Please note! This essay has been submitted by a student.
Adolescence is an extremely volatile time in a person’s life. A multitude of changes are occurring within an individual who is currently living through this period in their life. This can be seen a lot within the film, Dead Poets Society. In this film, there’s a myriad of different characters all depicting the varying aspects and personalities one could develop during adolescence. Todd Anderson is a textbook example of a quiet, shy teenager, whereas his roommate Neil Perry is a boisterous, popular figure who achieves nothing shy of perfection. However, these characters aren’t simply handed these personalities at random.
During adolescence, most teenagers are trying to find a sense of identity, and a sense of self, or their self concept. It is during this time that their sense of self starts to become more clear, and they begin to understand their strengths versus their weaknesses. This is also where self-esteem truly begins to differentiate because at this age, adolescents tend to add varying dimensions to this concept. For example, they consider their close friend groups, their competence at work, and their romantic appeal. (Berk, 2014)
This example can be viewed in both Todd and Neil. Todd is unsure of himself because he’s just been transferred to a new school. He lacks stability in every dimension of self esteem; he has no close friends just yet, the romantic appeal doesn’t particularly apply because it’s an all boys school, and he feels an overwhelming amount of pressure to succeed because of the high notoriety the school has for housing promising students. Neil, however, is quite confident in himself because it is known he is one of the top students, he has a group of close friends, and is occasionally noted for being handsome.
Family life and the environment in which adolescents are raised has a lot to do with their development. During a longitudinal study, it was found that more positive and secure parent-child relationships would produce positive, secure friendships later in life. (Wise & King, 2008). While the extent of their relationship is unknown, Todd and his parents appear to be very distant with each other, which can be especially noted when they send him the exact same present that they got him last year for his birthday. This example shows that they are detached, and could generate the idea that they didn’t have a very secure parent-child attachment during childhood, which could definitely be a cause of his insecure view of himself.
Parenting styles also prove to be a large impact on an adolescent’s development. Autonomy is vital for an adolescent during this tumultuous period of their lives. They need to be able to rely on themselves, and less of their parents for guidance. Also, they need to be able to feel as if they’re free to make their own decisions. With an authoritarian parenting style, the style of Neil Perry’s parents, this greatly limits the child’s autonomy. Those whose parents are overbearing and controlling, provide insufficient rewarding of positive behavior, and poor acceptance have been identified as predictors of externalizing behavior. (Leeuwen, Mervielde, Braet, Bosmans, 2004) Due to the overbearing grip that his parents seemingly had on his life, Neil tends to act out against them, or externalize his behavior, rather than Todd, who instead puts his insecurities and frustrations on himself, therefore internalizing his behavior.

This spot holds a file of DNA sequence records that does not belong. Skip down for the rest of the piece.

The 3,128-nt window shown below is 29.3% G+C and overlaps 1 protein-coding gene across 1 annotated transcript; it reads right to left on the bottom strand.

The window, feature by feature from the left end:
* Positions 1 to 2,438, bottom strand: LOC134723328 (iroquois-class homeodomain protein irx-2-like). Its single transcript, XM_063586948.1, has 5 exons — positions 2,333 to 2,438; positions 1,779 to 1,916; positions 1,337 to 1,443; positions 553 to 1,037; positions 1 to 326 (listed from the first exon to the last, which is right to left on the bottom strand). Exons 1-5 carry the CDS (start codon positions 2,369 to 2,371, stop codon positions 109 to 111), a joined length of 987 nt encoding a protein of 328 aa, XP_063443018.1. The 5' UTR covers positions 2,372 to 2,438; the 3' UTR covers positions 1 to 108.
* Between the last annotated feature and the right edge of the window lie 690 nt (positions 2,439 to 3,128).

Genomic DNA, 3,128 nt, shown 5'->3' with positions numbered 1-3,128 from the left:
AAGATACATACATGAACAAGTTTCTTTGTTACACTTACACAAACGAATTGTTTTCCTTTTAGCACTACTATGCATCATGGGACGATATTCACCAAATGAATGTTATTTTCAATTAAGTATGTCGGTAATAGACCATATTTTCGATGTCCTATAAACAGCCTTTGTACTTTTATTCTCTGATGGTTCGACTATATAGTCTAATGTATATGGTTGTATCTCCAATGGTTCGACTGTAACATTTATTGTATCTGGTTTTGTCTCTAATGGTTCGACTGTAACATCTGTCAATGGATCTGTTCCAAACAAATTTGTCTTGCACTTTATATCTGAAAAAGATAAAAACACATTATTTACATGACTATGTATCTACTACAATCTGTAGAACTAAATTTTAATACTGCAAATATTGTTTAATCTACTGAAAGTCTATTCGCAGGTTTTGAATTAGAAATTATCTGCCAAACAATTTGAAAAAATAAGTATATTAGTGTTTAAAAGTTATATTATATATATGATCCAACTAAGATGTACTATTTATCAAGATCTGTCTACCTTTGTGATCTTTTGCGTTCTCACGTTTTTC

An example of this would be when Neil decides to participate in the play despite knowing full well his father would never agree. After some encouragement from Mr. Keating, he decides to go through with it. Mr. Keating also encourages Neil to try to talk to his father about his feelings, but because Mr. Perry has the authoritarian parenting style, he shuts him down entirely and even threatens to send him to military school. This interaction causes Neil to perform in the play out of spite, specifically acting against his father’s wishes.
Another example of this is when Neil commits suicide. Rather than internalizing all of the pain and emotions he has been feeling, Neil instead acts externally and ultimately ends his life. He has been subjected to psychological control via his parents his entire life, which can cause withdrawn, aggressive, and defiant behavior in an adolescent. (Berk, 2014) The final straw for Neil was when his father told him he was being withdrawn from Welton Academy and instead being enrolled in a military school specifically for disobeying him. This was the catalyst that set him off, which caused him to finally feel the weight of his parent’s constant pressure, and the feeling of not being able to be truly autonomous. Neil’s dream was to perform, and pursue some career in the arts, however his parents told him he was going to Harvard. They refused to listen to his wishes, and instead held him to such a high standard that would be considered unachievable for even the brightest of children. When he failed to reach that standard, they withdrew their love and ultimately punished him for wanting to pursue something of his own interests.
In Dead Poets Society, the depiction of adolescence is very accurate. The characters in this film are diverse, and it showcases multiple personalities of adolescence and how each individual may respond differently to situations depending on their development and the environment in which they were raised in.